70-mile race highlights mediation services
Run for Re-Entry helps Md. inmates
As her brother’s release from prison neared, Rita Doran couldn’t help feeling uneasy.
Ricky Mannen, 31, had been in and out of correctional facilities on a variety of charges “for probably 13 years of my life,” the 22-year-old said.
Doran felt as if she hardly knew him.
“I was going through a lot of stress and anxiety of, ‘What’s going to happen when he comes home?’ ” she said.
To help smooth the transition, the family turned to an organization called Community Mediation Maryland. The nonprofit offers free mediation services to all inmates within two years of release in every state prison facility, said co-founder Lorig Charkoudian.
“We look at social challenges in which relationships matter and where mediation can help address a broader societal issue, and we apply it there,” Charkoudian said.
On Sunday, Charkoudian began her third annual “Run for Re-Entry,” a two-day, 70-mile run from Hagerstown to Baltimore, symbolizing the journey inmates and their families face as they leave prison, to bring attention to the benefits of re-entry services.
Studies have found that reentry mediation reduces recidivism by 10 percent for the first session, and by an additional 7 percent for each subsequent session, Charkoudian said.
“The metaphor is about all the hurdles you have to get across to successfully reintegrate,” she said. “As hard as the run is, I don’t imagine I’m experiencing any- thing like the kind of hardships someone being released from prison does.
“You can do all the preparation, but you still have to make it work one step at a time.”
In addition to doing the run twice before, Charkoudian also has run marathons and ultramarathons.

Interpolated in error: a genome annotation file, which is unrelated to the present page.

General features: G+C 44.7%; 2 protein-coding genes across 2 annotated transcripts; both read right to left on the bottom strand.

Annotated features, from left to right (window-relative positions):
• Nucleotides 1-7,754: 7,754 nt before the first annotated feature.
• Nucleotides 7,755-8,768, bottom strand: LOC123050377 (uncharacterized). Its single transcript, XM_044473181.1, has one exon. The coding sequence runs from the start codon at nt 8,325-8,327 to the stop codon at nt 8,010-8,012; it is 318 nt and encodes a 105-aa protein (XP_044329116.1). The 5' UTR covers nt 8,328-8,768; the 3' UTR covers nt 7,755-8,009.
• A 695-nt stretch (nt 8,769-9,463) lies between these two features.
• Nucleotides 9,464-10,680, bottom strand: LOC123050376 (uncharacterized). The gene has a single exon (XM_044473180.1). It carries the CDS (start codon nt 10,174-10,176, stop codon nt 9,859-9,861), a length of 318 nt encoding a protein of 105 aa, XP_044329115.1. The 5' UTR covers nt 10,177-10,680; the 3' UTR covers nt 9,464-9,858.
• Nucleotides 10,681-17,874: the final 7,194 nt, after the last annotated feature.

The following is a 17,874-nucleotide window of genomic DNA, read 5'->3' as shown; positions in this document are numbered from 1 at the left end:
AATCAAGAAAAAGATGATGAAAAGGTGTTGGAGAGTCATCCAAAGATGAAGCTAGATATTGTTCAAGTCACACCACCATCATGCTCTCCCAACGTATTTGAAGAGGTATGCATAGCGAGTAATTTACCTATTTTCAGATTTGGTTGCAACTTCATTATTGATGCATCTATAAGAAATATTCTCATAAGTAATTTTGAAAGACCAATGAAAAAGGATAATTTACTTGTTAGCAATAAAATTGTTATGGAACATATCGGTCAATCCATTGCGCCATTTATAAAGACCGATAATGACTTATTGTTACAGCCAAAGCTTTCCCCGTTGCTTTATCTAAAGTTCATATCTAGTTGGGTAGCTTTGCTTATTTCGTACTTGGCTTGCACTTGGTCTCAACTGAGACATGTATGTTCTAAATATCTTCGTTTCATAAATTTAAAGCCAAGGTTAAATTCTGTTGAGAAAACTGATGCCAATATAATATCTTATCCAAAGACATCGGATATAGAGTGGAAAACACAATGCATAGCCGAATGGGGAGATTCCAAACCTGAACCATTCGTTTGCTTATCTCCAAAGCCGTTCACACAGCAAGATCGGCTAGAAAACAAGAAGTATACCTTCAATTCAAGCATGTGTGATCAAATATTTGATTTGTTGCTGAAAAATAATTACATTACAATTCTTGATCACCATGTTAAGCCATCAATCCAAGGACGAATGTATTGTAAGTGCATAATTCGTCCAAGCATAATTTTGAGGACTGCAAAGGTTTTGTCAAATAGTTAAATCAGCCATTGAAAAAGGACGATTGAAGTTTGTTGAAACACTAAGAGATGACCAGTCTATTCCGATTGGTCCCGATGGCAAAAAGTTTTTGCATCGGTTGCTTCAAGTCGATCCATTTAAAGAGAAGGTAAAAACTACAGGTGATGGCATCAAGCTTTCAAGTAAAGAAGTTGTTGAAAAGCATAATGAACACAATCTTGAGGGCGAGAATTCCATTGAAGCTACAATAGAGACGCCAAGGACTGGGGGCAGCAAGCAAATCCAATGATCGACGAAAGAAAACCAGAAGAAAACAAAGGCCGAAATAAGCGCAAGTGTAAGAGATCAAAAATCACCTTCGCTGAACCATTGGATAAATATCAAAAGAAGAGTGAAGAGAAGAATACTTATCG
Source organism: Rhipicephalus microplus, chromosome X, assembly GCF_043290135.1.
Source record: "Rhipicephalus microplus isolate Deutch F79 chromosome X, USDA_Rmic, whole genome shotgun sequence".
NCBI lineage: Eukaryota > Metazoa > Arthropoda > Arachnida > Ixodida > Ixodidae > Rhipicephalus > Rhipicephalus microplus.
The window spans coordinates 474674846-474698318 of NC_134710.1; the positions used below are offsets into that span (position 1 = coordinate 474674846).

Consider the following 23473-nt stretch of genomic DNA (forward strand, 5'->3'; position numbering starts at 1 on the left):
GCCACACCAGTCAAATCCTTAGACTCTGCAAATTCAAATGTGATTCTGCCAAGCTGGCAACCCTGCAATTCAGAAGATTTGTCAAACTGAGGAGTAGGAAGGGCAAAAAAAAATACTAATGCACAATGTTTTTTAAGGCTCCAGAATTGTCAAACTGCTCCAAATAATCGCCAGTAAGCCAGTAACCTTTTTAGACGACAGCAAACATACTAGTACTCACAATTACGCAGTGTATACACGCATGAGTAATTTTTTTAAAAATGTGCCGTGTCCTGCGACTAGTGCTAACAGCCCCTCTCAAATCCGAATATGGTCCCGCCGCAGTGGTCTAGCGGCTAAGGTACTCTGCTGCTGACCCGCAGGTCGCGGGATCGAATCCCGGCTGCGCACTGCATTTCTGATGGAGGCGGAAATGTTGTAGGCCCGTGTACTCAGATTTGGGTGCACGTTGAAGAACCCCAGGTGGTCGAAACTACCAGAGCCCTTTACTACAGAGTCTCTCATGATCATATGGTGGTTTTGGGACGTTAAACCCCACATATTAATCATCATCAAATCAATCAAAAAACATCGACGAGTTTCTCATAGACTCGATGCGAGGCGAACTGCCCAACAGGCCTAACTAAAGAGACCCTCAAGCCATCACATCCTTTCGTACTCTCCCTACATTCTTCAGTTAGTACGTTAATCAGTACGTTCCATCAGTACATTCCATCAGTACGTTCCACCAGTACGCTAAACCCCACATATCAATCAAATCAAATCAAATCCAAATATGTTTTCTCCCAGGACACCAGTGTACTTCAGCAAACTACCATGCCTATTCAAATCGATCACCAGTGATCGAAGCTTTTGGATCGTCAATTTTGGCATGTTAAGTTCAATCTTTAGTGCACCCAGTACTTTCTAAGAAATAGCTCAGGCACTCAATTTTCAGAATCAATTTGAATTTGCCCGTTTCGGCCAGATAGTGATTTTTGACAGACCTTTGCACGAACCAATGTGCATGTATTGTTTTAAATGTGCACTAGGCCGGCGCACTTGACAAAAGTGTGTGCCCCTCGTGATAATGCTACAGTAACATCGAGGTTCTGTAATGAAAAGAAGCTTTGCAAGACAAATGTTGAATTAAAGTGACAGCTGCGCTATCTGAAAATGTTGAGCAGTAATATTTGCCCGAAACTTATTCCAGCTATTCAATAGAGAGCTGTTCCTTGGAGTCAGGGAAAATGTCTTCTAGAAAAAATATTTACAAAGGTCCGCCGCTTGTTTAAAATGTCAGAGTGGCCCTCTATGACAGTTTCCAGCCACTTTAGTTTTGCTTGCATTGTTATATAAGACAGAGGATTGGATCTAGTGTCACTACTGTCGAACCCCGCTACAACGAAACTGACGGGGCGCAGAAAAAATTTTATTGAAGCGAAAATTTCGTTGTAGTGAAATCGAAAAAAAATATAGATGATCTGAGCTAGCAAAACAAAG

State Delegates Erek Barron of Prince George’s County and William C. Smith of Montgomery County, and City Councilmembers Brandon Scott and Mary Pat Clarke are scheduled to attend a 1 p.m. news conference today at the end of the run at the nonprofit’s center on Greenmount Avenue in Waverly.
Barron, Smith and Scott plan to run the last five miles with Charkoudian.
Doran was skeptical when Mannen requested that she and their mother, Barbara Doran, attend the mediation sessions with him earlier this year. But they agreed to try it.
They met him and the two volunteer counselors in a quiet room used for church services and a computer lab at the Baltimore Pre-Release Unit. The group pulled up chairs around a long table and for two hours rehashed what happened, beginning the complex process of mending their damaged relationships.
The trained mediators took detailed notes and mostly stayed silent, although they’d occasionally chime in to help the estranged family members communicate a difficult thought, Doran said.
“It felt like you were talking at the kitchen table,” Doran said. “There was someone there who could get your point across if you were too afraid to say it, if you didn’t know how to say it.”